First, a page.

The North Korean state is trying to cause a deep hatred of the United States. Kindergarten draws an anti-American struggle. News in the media features videos from the burning US military. The 25th anniversary of the start of the Korean War is "a day of struggle against US imperialism."

An anti-US propaganda poster was put up in kindergarten in 2012 in Pyongyang, North Korea. The Korean character says "we love playing the military, dropping those American bastards"
An anti-US propaganda poster was put up in kindergarten in 2012 in Pyongyang, North Korea. The Korean character says "we love playing the military, dropping those American bastards"
The person who led them through the war, Kim Il Sung, was worshiped as a god in North Korea and was praised with many achievements: mainly for finding ideology as their guide, juche — which means independence — and freeing the Korean Peninsula from Japanese Occupation

Poetry and art are also associated with him - and voiced by North Koreans.

An example is the drama game, "Sea of ​​Blood" which is considered the most important cultural work in the country. This drama tells the story of a poor farmer who joined the war against the Japanese occupation. He was killed, but his wife, who joined the communist resistance, continued to help defeat the Japanese.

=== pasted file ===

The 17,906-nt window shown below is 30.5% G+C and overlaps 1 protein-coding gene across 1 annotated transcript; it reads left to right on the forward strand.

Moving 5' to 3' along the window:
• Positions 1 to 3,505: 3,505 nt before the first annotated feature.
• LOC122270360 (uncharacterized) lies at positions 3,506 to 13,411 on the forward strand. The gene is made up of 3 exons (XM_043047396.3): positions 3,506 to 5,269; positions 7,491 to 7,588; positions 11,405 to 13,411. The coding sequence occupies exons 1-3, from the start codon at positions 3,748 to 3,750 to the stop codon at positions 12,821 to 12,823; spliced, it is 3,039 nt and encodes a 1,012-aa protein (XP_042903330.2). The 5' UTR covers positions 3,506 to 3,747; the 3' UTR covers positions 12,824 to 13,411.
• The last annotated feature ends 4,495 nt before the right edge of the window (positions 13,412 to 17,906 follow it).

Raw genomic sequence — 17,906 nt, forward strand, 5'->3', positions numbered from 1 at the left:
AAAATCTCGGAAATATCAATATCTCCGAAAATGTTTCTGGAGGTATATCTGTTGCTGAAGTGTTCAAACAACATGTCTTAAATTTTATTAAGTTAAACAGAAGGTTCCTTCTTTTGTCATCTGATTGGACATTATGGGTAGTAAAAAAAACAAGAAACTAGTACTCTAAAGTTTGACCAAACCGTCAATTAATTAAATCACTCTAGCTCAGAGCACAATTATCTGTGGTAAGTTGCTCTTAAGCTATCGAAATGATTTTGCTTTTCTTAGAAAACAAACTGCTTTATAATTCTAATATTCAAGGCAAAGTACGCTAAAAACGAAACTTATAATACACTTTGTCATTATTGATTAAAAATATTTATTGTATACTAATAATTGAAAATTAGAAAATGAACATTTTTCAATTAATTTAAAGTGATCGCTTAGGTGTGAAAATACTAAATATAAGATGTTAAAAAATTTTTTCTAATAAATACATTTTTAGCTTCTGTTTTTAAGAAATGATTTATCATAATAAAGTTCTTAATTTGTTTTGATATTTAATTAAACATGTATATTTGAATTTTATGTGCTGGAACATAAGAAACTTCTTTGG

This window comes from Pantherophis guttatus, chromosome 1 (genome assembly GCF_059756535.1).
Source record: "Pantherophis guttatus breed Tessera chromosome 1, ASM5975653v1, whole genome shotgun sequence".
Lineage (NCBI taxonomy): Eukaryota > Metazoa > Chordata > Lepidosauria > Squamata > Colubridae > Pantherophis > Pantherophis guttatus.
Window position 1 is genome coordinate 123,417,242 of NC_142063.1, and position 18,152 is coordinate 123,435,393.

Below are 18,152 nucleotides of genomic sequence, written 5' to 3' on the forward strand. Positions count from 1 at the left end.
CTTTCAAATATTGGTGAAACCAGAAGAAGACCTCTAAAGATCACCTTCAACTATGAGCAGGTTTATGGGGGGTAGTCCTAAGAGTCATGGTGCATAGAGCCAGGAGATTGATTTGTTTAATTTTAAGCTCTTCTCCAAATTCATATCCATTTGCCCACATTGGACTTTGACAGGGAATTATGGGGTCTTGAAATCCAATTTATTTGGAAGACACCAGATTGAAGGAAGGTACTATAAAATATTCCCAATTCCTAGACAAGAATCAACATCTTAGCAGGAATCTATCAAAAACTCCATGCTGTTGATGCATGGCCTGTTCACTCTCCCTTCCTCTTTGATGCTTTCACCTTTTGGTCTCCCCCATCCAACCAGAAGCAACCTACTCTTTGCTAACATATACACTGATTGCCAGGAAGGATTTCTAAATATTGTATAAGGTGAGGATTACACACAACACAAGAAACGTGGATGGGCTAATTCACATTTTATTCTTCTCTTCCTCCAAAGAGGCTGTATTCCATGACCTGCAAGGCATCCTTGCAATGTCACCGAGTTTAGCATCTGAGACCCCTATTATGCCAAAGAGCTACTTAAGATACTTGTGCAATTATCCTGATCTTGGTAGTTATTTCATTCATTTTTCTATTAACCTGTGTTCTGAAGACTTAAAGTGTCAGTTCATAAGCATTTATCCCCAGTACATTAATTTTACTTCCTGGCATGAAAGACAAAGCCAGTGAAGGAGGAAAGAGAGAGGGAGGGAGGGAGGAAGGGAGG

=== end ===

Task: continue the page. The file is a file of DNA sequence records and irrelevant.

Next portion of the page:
The play of the drama - which is quite loud and carries a strong ethnocentric tone, according to North Korean analysts - depicts Juche, because of his brave, independent and patriotic protagonist.

Tens of thousands of men and women raised their fists in the air and shouted "Opposite!" While carrying boards containing anti-American propaganda slogans at Kim Il Sung Square on Sunday (25/6) in Pyongyang, North Korea — warning one year the start of the Korean War. In North Korea, that day is called the "day of struggle against US imperialism
Tens of thousands of men and women raised their fists in the air and shouted "Opposite!" While carrying boards containing anti-American propaganda slogans at Kim Il Sung Square on Sunday (25/6) in Pyongyang, North Korea — warning one year the start of the Korean War. In North Korea, that day is called the "day of struggle against US imperialism
The juche ideology has been implanted in the soul of North Korea since Kim first introduced it in the 1950s. Propaganda work such as the "Sea of ​​Blood" - and the fact that it is almost impossible for people inside the country to get information from the outside world - helps strengthen the mentality of underachievers, which is at the core of Juche's ideas.

The Korean War is a Nuclear Weapon War